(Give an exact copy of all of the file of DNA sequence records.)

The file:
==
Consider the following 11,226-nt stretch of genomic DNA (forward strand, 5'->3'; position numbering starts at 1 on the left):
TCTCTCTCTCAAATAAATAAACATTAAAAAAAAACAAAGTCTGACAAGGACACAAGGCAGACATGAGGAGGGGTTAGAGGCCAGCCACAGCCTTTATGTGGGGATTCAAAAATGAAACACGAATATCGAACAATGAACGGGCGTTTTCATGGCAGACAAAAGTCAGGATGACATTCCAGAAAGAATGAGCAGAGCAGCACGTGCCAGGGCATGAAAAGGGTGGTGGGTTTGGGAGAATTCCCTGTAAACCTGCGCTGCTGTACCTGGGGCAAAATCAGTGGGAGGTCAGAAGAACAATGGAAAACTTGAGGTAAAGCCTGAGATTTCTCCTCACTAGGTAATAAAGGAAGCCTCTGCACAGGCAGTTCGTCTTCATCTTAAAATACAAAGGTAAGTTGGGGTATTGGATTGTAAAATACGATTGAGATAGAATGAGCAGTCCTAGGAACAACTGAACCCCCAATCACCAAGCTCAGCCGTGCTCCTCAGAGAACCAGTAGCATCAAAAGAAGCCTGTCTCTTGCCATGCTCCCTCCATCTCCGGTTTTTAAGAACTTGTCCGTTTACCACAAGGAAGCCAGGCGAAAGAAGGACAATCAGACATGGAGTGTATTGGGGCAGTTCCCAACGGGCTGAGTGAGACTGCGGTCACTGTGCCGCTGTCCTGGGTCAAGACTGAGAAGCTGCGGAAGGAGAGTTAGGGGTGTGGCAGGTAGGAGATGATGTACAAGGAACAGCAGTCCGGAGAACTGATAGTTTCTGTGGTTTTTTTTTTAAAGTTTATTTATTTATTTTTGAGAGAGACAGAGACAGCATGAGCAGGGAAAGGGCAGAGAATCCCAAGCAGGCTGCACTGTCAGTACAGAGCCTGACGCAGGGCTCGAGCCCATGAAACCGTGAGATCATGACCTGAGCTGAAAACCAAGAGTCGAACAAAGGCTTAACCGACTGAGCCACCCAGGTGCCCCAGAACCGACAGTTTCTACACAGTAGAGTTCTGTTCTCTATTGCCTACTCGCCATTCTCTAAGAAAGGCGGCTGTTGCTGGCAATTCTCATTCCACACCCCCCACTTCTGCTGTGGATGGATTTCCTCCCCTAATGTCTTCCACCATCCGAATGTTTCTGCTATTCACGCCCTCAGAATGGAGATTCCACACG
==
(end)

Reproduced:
Consider the following 11,226-nt stretch of genomic DNA (forward strand, 5'->3'; position numbering starts at 1 on the left):
TCTCTCTCTCAAATAAATAAACATTAAAAAAAAACAAAGTCTGACAAGGACACAAGGCAGACATGAGGAGGGGTTAGAGGCCAGCCACAGCCTTTATGTGGGGATTCAAAAATGAAACACGAATATCGAACAATGAACGGGCGTTTTCATGGCAGACAAAAGTCAGGATGACATTCCAGAAAGAATGAGCAGAGCAGCACGTGCCAGGGCATGAAAAGGGTGGTGGGTTTGGGAGAATTCCCTGTAAACCTGCGCTGCTGTACCTGGGGCAAAATCAGTGGGAGGTCAGAAGAACAATGGAAAACTTGAGGTAAAGCCTGAGATTTCTCCTCACTAGGTAATAAAGGAAGCCTCTGCACAGGCAGTTCGTCTTCATCTTAAAATACAAAGGTAAGTTGGGGTATTGGATTGTAAAATACGATTGAGATAGAATGAGCAGTCCTAGGAACAACTGAACCCCCAATCACCAAGCTCAGCCGTGCTCCTCAGAGAACCAGTAGCATCAAAAGAAGCCTGTCTCTTGCCATGCTCCCTCCATCTCCGGTTTTTAAGAACTTGTCCGTTTACCACAAGGAAGCCAGGCGAAAGAAGGACAATCAGACATGGAGTGTATTGGGGCAGTTCCCAACGGGCTGAGTGAGACTGCGGTCACTGTGCCGCTGTCCTGGGTCAAGACTGAGAAGCTGCGGAAGGAGAGTTAGGGGTGTGGCAGGTAGGAGATGATGTACAAGGAACAGCAGTCCGGAGAACTGATAGTTTCTGTGGTTTTTTTTTTAAAGTTTATTTATTTATTTTTGAGAGAGACAGAGACAGCATGAGCAGGGAAAGGGCAGAGAATCCCAAGCAGGCTGCACTGTCAGTACAGAGCCTGACGCAGGGCTCGAGCCCATGAAACCGTGAGATCATGACCTGAGCTGAAAACCAAGAGTCGAACAAAGGCTTAACCGACTGAGCCACCCAGGTGCCCCAGAACCGACAGTTTCTACACAGTAGAGTTCTGTTCTCTATTGCCTACTCGCCATTCTCTAAGAAAGGCGGCTGTTGCTGGCAATTCTCATTCCACACCCCCCACTTCTGCTGTGGATGGATTTCCTCCCCTAATGTCTTCCACCATCCGAATGTTTCTGCTATTCACGCCCTCAGAATGGAGATTCCACACG